Oh yeah, and then th
Oh yeah, and then there's that HORRIBLE water-gun trigger. ;-)1911's are a wee bit much to ccnaeolThey don't have to be, if you got, say an aluminum-framed 4"- or 3"-barreled model. Small, light -- and, yes, actually thinner than the Glock. They say the 3-inch 1911s can be real bastards though, so I think the shortest I'd go would be 4, 4.25 inches if I had it to do again -- though my Kimber Tac Ultra II has been a great weapon. And I knew the only part that was polymer was the frame, yes. That "plastic gun" crack was tongue-in-cheek. ;-)WV: spush -- yeah, the Glock trigger feels all spush-y and stuff..
I never had any problems with rcbs.but i guess if you were reloading say alot and not seasonal then i would go for the more expencive ones.they are more precise and accurate.i'm sure that onehorse will add to this thread allso sence he is allso a reloader.
I understand that th
I understand that the 1/5/13 show at Market Hall sttars at 9am Saturday & ends Sunday at 4pm, but what time does the show close on Saturday & what time does the show open on Sunday. What time it closes on Saturday & what time it opens on Sunday is very relevant to arranging my schedule so I can plan on going to the show.
Ron, I've been using Hornady dies in recent years. Don't know that they're any better than RCBS, but I've had good results with them if you want to try something different. I am using them for three different rifle and one handgun calibers.
I use both RBCS and Hornady and have had no problems with either of them.
I am also shopping for dies. I plan on purchasing RCBS X-dies in 25-06, 270, 30-06. I believe they are around $55 per set. I think the benchrest dies are overpriced. If you seat using the quarter turn method 4 times per case with std dies and check with a runout gauge for concentricity holding a .002 tol then your good to go.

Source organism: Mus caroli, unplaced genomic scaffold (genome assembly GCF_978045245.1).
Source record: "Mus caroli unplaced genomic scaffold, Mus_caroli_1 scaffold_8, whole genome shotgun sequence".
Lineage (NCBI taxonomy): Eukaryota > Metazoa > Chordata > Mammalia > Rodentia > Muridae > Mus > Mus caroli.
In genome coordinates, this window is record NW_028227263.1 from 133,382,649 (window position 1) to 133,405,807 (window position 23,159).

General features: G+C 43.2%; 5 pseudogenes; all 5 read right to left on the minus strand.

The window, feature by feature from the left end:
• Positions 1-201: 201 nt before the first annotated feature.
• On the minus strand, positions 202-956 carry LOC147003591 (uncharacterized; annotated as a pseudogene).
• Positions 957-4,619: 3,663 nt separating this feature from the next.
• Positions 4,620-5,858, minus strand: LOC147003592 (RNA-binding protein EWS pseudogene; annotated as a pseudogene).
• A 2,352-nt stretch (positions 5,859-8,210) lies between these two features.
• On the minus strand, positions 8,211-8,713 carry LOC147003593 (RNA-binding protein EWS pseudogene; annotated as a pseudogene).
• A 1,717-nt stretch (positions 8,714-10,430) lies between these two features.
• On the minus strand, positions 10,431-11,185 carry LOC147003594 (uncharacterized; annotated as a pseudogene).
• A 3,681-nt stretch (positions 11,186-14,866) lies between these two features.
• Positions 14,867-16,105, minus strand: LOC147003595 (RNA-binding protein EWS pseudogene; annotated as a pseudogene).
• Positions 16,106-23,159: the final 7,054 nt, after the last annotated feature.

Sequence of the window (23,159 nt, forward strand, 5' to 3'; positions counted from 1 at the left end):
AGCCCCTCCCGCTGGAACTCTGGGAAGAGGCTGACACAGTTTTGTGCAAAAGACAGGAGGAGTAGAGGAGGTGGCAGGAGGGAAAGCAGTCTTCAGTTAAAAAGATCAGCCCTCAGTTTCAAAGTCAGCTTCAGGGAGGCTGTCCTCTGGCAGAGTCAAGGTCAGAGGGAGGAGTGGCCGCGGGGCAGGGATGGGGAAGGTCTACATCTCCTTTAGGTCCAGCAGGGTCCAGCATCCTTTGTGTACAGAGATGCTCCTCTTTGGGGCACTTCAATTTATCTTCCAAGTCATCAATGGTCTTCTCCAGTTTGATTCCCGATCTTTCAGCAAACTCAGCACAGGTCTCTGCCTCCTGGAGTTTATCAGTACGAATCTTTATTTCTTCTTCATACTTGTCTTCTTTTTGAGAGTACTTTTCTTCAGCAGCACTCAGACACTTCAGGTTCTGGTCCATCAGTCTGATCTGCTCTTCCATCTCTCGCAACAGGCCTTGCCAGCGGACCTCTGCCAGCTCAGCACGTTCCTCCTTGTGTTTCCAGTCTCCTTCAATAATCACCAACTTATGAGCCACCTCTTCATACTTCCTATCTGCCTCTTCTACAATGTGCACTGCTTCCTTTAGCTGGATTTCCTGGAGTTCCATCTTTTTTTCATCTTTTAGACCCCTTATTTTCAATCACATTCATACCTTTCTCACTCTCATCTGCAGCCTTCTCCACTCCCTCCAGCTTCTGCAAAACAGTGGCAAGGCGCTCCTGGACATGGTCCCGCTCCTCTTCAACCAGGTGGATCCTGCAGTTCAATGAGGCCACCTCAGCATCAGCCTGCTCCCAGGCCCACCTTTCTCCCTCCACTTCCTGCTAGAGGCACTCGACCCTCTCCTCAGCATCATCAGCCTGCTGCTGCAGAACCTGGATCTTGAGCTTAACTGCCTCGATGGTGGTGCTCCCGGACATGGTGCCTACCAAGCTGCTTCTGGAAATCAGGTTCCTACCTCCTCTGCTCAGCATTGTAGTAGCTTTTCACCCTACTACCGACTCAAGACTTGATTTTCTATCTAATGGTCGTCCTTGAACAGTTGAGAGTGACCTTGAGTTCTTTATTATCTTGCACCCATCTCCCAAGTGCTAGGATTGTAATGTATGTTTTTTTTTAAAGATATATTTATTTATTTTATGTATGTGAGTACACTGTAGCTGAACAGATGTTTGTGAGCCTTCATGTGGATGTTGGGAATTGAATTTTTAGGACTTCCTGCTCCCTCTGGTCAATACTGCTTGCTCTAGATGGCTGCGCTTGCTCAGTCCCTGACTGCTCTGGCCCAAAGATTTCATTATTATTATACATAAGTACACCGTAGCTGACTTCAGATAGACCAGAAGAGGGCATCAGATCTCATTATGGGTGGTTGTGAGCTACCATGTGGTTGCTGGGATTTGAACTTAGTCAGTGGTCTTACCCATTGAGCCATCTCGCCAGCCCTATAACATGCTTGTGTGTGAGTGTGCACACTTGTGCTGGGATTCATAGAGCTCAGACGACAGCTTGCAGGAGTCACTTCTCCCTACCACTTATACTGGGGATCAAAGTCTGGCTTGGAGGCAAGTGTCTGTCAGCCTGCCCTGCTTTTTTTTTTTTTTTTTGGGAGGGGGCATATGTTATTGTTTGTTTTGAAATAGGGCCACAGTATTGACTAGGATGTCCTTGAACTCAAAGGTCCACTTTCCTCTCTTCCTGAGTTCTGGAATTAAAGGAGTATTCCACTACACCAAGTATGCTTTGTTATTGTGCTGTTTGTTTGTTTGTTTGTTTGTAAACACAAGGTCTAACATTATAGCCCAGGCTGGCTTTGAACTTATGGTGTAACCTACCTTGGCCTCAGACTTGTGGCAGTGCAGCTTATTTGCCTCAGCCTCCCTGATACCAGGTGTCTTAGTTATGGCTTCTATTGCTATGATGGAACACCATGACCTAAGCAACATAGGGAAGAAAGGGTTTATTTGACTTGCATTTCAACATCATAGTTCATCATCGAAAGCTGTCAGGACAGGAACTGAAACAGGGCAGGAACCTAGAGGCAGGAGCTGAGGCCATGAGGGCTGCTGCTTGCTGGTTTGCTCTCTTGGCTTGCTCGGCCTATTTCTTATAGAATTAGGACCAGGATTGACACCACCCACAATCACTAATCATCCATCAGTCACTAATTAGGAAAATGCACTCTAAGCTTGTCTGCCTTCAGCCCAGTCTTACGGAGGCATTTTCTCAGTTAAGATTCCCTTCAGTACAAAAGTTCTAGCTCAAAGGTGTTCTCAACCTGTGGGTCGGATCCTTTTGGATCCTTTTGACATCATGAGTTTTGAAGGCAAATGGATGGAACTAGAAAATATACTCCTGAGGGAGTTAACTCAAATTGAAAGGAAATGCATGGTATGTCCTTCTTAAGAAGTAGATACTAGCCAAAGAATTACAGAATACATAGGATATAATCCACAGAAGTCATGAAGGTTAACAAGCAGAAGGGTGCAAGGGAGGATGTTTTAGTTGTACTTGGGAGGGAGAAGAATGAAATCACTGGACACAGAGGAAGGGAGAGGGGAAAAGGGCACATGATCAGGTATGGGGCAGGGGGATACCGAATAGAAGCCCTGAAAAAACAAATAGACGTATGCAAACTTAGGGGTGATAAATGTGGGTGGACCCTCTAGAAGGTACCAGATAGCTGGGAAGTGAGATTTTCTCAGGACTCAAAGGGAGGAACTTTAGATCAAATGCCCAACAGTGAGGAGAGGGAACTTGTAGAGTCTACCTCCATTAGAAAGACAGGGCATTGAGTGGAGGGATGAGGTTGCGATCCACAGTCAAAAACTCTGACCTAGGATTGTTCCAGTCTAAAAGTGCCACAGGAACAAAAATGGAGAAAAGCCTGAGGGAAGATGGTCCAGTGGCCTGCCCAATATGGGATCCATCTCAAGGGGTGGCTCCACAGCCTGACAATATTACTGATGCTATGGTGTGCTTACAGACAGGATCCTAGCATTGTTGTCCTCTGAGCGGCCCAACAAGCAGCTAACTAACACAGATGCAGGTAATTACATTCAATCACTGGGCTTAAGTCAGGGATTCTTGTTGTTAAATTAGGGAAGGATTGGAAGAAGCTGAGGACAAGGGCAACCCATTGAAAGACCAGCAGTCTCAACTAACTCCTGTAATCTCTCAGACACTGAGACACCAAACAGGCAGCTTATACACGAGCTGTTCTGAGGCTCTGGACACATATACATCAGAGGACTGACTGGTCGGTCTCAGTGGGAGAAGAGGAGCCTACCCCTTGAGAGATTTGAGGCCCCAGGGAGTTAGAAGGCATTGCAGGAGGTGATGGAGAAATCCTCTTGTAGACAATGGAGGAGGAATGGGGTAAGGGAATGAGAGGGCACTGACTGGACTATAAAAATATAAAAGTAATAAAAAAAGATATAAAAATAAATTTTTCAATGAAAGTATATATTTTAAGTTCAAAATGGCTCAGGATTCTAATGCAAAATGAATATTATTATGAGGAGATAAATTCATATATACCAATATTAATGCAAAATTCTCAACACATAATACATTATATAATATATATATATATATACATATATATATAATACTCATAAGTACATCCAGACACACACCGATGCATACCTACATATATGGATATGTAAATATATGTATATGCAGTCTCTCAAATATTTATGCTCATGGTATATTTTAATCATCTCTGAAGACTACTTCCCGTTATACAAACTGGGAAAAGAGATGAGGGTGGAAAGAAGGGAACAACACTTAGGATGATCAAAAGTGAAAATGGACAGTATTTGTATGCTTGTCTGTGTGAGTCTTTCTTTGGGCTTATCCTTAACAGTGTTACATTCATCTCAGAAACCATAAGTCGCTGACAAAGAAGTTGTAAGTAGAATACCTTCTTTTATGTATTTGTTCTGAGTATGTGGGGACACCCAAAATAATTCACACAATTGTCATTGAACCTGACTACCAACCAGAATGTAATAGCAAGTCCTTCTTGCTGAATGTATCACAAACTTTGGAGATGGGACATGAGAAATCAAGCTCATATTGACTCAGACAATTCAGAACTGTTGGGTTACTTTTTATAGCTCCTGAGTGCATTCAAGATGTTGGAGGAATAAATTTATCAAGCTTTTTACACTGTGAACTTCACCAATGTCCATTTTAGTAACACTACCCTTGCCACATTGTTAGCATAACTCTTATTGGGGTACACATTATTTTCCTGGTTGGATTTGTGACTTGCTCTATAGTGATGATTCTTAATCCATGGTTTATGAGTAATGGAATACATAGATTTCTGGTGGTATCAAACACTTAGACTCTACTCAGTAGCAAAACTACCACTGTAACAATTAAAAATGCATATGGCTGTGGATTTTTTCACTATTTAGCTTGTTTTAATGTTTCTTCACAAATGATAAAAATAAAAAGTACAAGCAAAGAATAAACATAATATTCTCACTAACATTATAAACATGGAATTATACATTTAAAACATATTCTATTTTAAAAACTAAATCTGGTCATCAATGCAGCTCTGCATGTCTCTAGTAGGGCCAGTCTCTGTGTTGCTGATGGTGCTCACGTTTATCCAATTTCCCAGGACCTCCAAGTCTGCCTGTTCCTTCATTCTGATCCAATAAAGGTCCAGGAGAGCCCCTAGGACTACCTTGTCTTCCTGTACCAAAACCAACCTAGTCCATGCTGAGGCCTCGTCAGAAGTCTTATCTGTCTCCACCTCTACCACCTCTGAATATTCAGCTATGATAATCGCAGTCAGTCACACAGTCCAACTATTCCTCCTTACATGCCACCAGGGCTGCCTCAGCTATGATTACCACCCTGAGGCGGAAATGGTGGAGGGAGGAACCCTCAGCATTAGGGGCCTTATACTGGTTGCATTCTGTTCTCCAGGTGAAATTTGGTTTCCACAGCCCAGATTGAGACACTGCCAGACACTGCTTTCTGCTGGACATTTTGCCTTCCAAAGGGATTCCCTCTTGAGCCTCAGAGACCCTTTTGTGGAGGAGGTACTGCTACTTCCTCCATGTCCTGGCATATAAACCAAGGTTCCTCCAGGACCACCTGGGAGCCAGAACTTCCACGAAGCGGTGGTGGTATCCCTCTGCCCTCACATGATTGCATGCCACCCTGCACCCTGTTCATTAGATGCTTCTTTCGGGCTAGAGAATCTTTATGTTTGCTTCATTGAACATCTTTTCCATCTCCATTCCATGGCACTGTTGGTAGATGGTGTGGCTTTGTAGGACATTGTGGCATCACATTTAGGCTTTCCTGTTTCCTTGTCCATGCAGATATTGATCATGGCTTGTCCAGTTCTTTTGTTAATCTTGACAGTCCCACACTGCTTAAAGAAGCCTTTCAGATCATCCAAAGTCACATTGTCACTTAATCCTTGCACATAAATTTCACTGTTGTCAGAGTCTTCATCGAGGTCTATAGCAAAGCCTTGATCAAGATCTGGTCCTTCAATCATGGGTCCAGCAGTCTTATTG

I have been told that Redding also makes a pretty good die set.
I could be wrong here, but I beleive the higher price dies are for bench rest competiters and the likes. the precision dies bring the fired cases to a more precise and uniform size to give batch consistancy. probably something to do with internal case space and uniform pressures over all.
but like I said, I could be wrong.
I last reloaded for .223 and after experiencing some case splitting, picked up a case neck resizer. since all my rounds get fired in only one firearm it is unnecessary to full lenth resize the cases.
I did opt for a set of expensive carbide dies when I loaded competition .45 acp rounds. they were well worth the extra $$$ because they really allowed the cases to flow through the dies without hardly any resistance and the need to lubricate.
I have only used the carbide dies. So I could not comment on the rest. But I do think like everything on this world you get what you pay for. So I would say spend your once on a good product. And never worry about it again.
Is this out of an ar platform? I had some of the same problems with my ak rounds. But it was after 10 or 12 reloads each. Just got worn out.
Yes, but it is typical with all cases that go through multiple full length case resizings. the process work hardens the cases and fatigues the case walls. by utilizing a case neck resizer you only open the mouth of the case to accept the new bullet there by leaving the case the same size as the chamber of the rifle it was fired from. you should only use this die if you are loading for one rifle as not all chambers are created equal and you could experience stuck cartridges when using in multiple rifles.
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